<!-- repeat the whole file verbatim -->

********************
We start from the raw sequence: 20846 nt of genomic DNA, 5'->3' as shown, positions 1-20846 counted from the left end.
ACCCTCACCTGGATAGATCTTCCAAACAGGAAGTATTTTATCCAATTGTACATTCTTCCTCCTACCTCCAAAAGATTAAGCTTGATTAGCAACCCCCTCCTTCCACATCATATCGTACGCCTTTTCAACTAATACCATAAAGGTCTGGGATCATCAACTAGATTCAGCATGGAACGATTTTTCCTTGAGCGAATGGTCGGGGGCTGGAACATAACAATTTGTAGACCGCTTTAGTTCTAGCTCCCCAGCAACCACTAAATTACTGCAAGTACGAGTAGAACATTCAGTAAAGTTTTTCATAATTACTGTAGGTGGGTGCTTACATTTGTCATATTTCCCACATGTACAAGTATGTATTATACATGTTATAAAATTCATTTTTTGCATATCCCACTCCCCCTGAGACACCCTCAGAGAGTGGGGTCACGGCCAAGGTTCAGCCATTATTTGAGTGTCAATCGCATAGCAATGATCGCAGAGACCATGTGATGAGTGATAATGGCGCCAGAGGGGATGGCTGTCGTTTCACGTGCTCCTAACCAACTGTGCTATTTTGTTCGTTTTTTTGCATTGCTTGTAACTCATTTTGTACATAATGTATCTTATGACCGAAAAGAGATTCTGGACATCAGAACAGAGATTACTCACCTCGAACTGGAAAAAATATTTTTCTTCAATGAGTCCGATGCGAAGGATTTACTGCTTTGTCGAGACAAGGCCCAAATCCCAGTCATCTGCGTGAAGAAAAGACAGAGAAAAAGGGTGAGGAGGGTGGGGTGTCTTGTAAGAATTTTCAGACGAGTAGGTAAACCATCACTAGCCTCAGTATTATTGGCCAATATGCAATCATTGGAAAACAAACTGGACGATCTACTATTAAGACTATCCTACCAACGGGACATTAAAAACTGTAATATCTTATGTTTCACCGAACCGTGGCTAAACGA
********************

We start from the raw sequence: 20846 nt of genomic DNA, 5'->3' as shown, positions 1-20846 counted from the left end.
ACCCTCACCTGGATAGATCTTCCAAACAGGAAGTATTTTATCCAATTGTACATTCTTCCTCCTACCTCCAAAAGATTAAGCTTGATTAGCAACCCCCTCCTTCCACATCATATCGTACGCCTTTTCAACTAATACCATAAAGGTCTGGGATCATCAACTAGATTCAGCATGGAACGATTTTTCCTTGAGCGAATGGTCGGGGGCTGGAACATAACAATTTGTAGACCGCTTTAGTTCTAGCTCCCCAGCAACCACTAAATTACTGCAAGTACGAGTAGAACATTCAGTAAAGTTTTTCATAATTACTGTAGGTGGGTGCTTACATTTGTCATATTTCCCACATGTACAAGTATGTATTATACATGTTATAAAATTCATTTTTTGCATATCCCACTCCCCCTGAGACACCCTCAGAGAGTGGGGTCACGGCCAAGGTTCAGCCATTATTTGAGTGTCAATCGCATAGCAATGATCGCAGAGACCATGTGATGAGTGATAATGGCGCCAGAGGGGATGGCTGTCGTTTCACGTGCTCCTAACCAACTGTGCTATTTTGTTCGTTTTTTTGCATTGCTTGTAACTCATTTTGTACATAATGTATCTTATGACCGAAAAGAGATTCTGGACATCAGAACAGAGATTACTCACCTCGAACTGGAAAAAATATTTTTCTTCAATGAGTCCGATGCGAAGGATTTACTGCTTTGTCGAGACAAGGCCCAAATCCCAGTCATCTGCGTGAAGAAAAGACAGAGAAAAAGGGTGAGGAGGGTGGGGTGTCTTGTAAGAATTTTCAGACGAGTAGGTAAACCATCACTAGCCTCAGTATTATTGGCCAATATGCAATCATTGGAAAACAAACTGGACGATCTACTATTAAGACTATCCTACCAACGGGACATTAAAAACTGTAATATCTTATGTTTCACCGAACCGTGGCTAAACGA